The Hoboken City Council unanimously introduced the draft North End Redevelopment Plan during a special virtual meeting on Jan. 27.
The plan reimagines 30 acres of Hoboken’s primarily industrial northwest and sets the permitted uses and development standards for the North End Rehabilitation Area roughly bounded by the 14th Street Viaduct to the south, Park Avenue to the east, 17th Street to the north, and the Palisades Cliffs to the west. The Hudson Bergen Light Rail line runs along the western and northern edges.
The draft plan
As it currently stands, the plan includes a proposal for a new Hudson-Bergen Light Rail station, public open space to connect to a city-wide green circuit, a mix of new commercial and residential uses, a minimum 10 percent affordable housing set aside, a pedestrian-oriented retail corridor along 15th Street, a pedestrian promenade along Clinton Street, and the raising of streets to accommodate underground flood infrastructure.
It includes guidelines for establishing a multi-modal circulation network, including integrated bike lanes, shared parking, new parks and open space, sustainable land use and development, and new public infrastructure.
According to the city’s consultants, the plan is consistent with the city’s vision to avoid tall buildings and overdevelopment, keeping the scale of buildings consistent with the pre-existing height of buildings in the rest of the city.
Building heights would range from five to 10 stories. A minimum of roughly 1,134 units could come to the area, with the majority of buildings being mixed-use with ground-floor commercial space.
This does not include allowances for increased height to roughly 12 stories if developers offer certain givebacks such as increasing the affordable housings set aside from 10 to 15 percent.
Residents seemed to support the plan, but several questioned the height and bulk of the potential new developments and the new neighborhood’s impact on traffic congestion and parking.
Some felt that buildings of up to 12 stories did not reflect Hoboken’s character.
Resident Rastko Tomin said he felt residents were more comfortable with buildings that were five or seven stories.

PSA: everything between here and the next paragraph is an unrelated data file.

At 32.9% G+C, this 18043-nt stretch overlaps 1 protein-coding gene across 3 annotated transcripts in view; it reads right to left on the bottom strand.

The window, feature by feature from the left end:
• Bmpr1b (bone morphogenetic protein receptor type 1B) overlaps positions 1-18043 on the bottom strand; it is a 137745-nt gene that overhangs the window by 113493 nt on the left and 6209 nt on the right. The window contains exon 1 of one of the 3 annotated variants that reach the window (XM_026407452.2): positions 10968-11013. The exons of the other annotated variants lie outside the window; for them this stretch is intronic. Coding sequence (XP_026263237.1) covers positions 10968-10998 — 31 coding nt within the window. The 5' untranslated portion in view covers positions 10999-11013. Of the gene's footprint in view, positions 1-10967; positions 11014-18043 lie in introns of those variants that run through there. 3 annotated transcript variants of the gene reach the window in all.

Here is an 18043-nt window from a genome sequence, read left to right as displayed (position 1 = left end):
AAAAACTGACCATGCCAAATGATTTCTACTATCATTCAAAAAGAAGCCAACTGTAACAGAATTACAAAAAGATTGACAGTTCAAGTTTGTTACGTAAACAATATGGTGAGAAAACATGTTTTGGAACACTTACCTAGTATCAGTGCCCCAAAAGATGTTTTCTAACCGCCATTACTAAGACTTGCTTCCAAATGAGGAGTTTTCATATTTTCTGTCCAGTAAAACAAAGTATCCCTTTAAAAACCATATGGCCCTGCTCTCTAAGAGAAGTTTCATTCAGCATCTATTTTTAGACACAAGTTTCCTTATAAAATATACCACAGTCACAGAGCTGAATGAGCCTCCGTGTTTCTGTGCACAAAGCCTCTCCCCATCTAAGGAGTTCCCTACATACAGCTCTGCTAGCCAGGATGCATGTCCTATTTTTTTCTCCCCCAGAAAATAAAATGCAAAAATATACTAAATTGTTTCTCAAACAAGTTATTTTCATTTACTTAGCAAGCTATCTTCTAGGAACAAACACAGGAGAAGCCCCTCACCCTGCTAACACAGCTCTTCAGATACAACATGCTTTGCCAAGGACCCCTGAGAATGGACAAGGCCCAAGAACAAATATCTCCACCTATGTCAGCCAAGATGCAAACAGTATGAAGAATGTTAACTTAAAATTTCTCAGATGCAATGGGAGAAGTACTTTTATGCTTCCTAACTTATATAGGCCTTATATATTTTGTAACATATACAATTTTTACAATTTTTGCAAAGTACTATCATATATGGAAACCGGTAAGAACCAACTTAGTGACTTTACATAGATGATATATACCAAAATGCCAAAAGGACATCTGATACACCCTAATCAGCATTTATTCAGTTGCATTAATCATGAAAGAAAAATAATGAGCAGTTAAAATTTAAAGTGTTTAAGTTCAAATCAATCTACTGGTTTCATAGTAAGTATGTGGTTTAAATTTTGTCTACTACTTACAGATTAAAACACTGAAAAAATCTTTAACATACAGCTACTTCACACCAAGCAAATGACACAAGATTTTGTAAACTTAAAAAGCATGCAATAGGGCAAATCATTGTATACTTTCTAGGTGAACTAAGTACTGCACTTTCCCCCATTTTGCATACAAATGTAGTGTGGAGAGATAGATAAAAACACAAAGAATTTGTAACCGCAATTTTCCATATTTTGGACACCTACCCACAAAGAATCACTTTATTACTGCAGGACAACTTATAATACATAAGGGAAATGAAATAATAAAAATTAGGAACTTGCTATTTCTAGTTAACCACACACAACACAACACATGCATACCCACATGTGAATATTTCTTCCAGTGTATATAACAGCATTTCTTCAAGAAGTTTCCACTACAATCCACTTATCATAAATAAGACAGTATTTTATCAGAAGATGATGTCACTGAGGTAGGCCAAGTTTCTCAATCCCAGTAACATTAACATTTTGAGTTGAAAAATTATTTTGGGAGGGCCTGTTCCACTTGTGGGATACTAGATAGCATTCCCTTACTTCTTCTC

“This looks like the recently overdeveloped areas of Edgewater,” Tomin said.
Resident Thane Rehn said that the council should consider increasing the height, so that the buildings could be more architecturally interesting, noting that as it stands now, developers will most likely create “big boxes” so they can use every square foot, as the requirements are “basically forcing developers to build out to the limits of the envelope.”
Council President Ruben Ramos said the renderings, which show boxy buildings, were done only to give the council an idea of the space.
“They’re just concepts,” he said. “The developers will hire architects. They’ll incorporate hopefully dynamic design.”
Residents questioned how the proposed new light rail stop at either 15th or 17th Street would be built.
According to city planner Jessica Giorgianni, the city and NJ Transit favor 15 Street, ,considering the curvature of the track at 17th Street. She said NJ Transit would build the light rail stop if given the funds, noting that developers who seek to develop in the North End would contribute to the costs of the stop.
Others said that while the light rail stop would be great, it wouldn’t eliminate traffic, some residents noting area congestion, difficulty crossing the street, and parking problems.
The city’s consultants said traffic-calming measures will be implemented throughout the area, and shared parking is included in the plan.
Others said that the city should eliminate or reduce parking minimums to incentivize greener transportation options like walking or cycling.
Fair Share Housing Center attorney Bassam Gergi wrote to the council, approving the plan’s affordable housing requirements.
“The City of Hoboken has an important chance here to help open the doors of opportunity to those who need that opportunity most, which will transform lives for the better,” Gergi said. “FSHC respectfully urges the City to seize it and to maximize the affordable housing produced in the North End.”
While the council introduced the plan, Ramos said that the it will consider amending the plan after considering the public’s feedback.
This would mean that the plan would go back to first reading before it’s officially adopted on second reading.
Once the plan is adopted, developers of new projects within the North End Redevelopment Plan Area will need to submit applications to the city to be designated as a redeveloper, and a redevelopment agreement will need to be negotiated with the city.
The 148-page Draft North End Redevelopment Plan can be downloaded here.